Contributing Writer
Pastor Shawn Hannon
Hope Lutheran Church, Arcade, NY

For most families I suppose there is that three-word phrase uttered when parents part ways with their children, “I love you.” But for the Hannons two words sufficed. “Be good,” my parents would say just about any time they dropped us off or saw us walk out the door for something. They hung in the air as a warning with two other unspoken words in tow: Or else. Being good was imperative in the Hannon house (and sometimes we were, and other times we weren’t), but it was always the expectation. Anyone else have parents like that?

I can think of at least one other guy. He’s the guy who races up to Jesus in the gospel of Mark (chapter 10) and asks, “Teacher, what must I do to inherit eternal life?” Jesus responds, “You know the commandments.” To which the man replies, “I’ve kept them since my youth.” This guy was really good at being good. He honored his parents. He didn’t murder or steal or commit adultery or covet. He kept those commandments since he was a kid, and if anything was good enough to inherit eternal life, surely that was it. Unless, of course, inheriting eternal life isn’t about being good enough.

Jesus looked at the man and loved him. He said, “You lack only one thing: Go, sell what you have and give the money to the poor, and then come and follow me.” But when the man heard it he was shocked and grieved for he a lot of stuff.

Sometimes when we think about heaven, we make God out to be our cosmic parent who’s booting us out of the womb with the instruction/warning, “Be good or else.” But if that were all God were after, the man in the gospel reading I referenced before might have had a happier ending. No, God desires more from us than our best behavior. God desires faithfulness. God desires sacrifice.

The rich man was really good at keeping the commandments—at least the ones Jesus mentioned (commandments 5-10)—but what about the other ones? The FIRST ones? You know, the ones about having no other gods and saving time each week for rest and renewal in Him? The man didn’t answer Jesus about those, but I think we got his answer when he walked away. It is a reminder that it doesn’t matter how well behaved we are, as long as we have false idols where we continue to place our trust and fear.

The answer to “Teacher, what must I do to inherit eternal life?” involves far more than good behavior. It involves faithfulness—love and trusting God. And it involves sacrifice—being willing to cut out the stuff that separates us from Him. But even more than that, it involves grace. My parents told us to be good. We weren’t. They loved us nonetheless. And if faithfulness sounds daunting to you, know that you are in good company. When his disciples first heard Jesus say it they said, “Jesus, no one can do that.” But Jesus said, “You’re right. You can’t. But God can.” May it be with us. May the same grace that washes you of your sin and claims you as God’s child, strengthen you live like it.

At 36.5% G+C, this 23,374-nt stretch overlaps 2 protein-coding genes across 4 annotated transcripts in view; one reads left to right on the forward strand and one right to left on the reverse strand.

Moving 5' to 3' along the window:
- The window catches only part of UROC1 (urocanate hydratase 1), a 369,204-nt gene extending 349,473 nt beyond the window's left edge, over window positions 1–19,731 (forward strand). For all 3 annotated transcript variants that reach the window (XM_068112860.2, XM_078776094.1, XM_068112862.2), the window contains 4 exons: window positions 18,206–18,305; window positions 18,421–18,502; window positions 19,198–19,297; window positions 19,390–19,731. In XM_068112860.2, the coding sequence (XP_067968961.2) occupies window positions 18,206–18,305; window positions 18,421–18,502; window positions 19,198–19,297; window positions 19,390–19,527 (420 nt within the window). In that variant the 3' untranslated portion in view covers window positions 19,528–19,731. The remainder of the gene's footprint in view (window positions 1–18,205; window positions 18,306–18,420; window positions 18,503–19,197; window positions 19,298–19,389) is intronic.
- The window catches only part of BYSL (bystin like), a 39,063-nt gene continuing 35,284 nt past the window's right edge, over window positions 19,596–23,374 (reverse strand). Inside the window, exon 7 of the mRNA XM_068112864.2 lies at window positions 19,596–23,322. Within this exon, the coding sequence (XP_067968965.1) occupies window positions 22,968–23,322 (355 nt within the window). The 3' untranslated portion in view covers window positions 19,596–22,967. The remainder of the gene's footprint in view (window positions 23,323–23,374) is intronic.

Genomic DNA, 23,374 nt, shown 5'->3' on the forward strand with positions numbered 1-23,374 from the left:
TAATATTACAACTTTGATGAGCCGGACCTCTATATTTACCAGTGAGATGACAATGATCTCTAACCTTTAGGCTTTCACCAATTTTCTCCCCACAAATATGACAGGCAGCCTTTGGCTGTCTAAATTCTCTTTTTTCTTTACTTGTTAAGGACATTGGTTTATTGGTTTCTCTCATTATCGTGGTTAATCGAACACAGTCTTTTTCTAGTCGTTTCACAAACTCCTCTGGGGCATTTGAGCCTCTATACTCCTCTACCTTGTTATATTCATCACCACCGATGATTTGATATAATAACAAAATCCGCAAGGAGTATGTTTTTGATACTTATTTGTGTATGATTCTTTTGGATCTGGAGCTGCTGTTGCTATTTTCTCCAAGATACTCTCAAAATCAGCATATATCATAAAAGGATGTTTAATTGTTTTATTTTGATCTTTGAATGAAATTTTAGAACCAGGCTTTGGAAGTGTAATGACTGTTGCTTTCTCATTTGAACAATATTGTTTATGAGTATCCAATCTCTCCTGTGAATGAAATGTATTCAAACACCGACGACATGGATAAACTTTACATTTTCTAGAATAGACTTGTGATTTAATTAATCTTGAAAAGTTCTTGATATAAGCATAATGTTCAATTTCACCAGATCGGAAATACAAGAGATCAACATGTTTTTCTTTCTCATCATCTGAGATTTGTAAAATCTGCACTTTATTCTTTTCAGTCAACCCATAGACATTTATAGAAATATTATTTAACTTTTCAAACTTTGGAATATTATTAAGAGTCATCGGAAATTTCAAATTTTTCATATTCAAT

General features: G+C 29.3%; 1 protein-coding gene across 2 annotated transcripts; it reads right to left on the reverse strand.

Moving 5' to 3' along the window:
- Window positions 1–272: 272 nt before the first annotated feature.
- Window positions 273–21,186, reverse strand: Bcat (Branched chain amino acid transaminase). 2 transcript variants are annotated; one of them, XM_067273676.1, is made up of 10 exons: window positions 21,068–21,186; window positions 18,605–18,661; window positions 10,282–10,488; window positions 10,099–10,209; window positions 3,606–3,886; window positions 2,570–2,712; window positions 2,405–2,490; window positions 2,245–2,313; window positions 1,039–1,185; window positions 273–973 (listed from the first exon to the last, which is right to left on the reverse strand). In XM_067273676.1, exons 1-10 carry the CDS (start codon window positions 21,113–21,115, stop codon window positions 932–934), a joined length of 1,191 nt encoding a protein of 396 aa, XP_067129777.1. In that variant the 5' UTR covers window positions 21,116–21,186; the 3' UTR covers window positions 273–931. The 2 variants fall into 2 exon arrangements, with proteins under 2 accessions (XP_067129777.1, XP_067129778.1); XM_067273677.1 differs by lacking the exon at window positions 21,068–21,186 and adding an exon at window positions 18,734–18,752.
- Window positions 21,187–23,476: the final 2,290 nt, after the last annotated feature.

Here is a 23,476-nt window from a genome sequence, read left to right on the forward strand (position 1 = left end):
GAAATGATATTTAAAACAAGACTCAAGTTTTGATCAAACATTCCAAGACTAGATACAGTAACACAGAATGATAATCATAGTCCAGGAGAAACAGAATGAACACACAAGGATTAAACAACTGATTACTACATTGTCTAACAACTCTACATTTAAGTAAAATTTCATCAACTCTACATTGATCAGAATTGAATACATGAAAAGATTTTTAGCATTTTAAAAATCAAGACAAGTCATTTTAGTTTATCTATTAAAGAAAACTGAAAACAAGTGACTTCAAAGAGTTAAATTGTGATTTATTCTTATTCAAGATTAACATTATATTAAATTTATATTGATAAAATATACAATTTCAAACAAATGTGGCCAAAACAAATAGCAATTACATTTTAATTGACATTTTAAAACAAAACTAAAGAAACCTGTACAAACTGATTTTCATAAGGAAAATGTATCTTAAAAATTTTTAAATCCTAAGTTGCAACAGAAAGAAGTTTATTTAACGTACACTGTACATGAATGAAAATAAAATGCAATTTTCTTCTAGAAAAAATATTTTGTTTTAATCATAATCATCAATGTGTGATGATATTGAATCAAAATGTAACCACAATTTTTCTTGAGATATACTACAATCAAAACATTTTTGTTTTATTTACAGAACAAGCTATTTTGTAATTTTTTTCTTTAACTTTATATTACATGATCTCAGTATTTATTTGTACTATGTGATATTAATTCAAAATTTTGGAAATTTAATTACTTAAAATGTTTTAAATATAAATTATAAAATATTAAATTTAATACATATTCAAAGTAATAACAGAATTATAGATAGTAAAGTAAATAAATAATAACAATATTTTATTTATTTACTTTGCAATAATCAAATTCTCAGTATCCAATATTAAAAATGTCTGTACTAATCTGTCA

For more inspiration and insights from Pastor Scott and Pastor Shawn’s past columns, please visit www.jamestowngazette.com and click on the Faith Matters page. The Jamestown Gazette is proud to present our county’s most creative and original writers for your enjoyment and enlightenment.

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Pastor Shawn is a 2010 graduate of the Lutheran Theological Southern Seminary in Columbia, South Carolina, and he began his call at Hope Lutheran Church, Arcade NY that summer. While he spent four years learning and serving churches in South and North Carolina, as a Jamestown, NY native, Western New York has always been home. He is glad to be here. Pastor Shawn and his wife Carol Hannon met while attending SUNY Geneseo in the mid-2000s. They have enjoyed making their home together in Arcade with their daughters Quinn and Perry.   Pastor Shawn has a background in youth and outdoor ministry. He is a former camper and staff person at Lake Chautauqua Lutheran Center in Bemus Point, NY. He has also served camps in urban settings and oversees in Madagascar. In seminary he was recognized for gifts in Greek and New Testament, and in his senior year was recognized with awards in both Preaching and Biblical Studies. Pastor Shawn continues to emphasize the youth in his ministry, but not simply because they are the future church, but because they are the church of today.  He also enjoys working on service projects, and takes the role of planning meaningful and engaging worship seriously.  He loves helping people find ways to put their passion and energy to work making their community and other people’s worlds a better place. When he is not working at church, Shawn enjoys remodeling and construction projects around his family’s home.  But as busy as he gets, PS always has time for a quick nine (okay, 18) on the golf course. He enjoys playing sports of all kinds and fiddling with his guitar.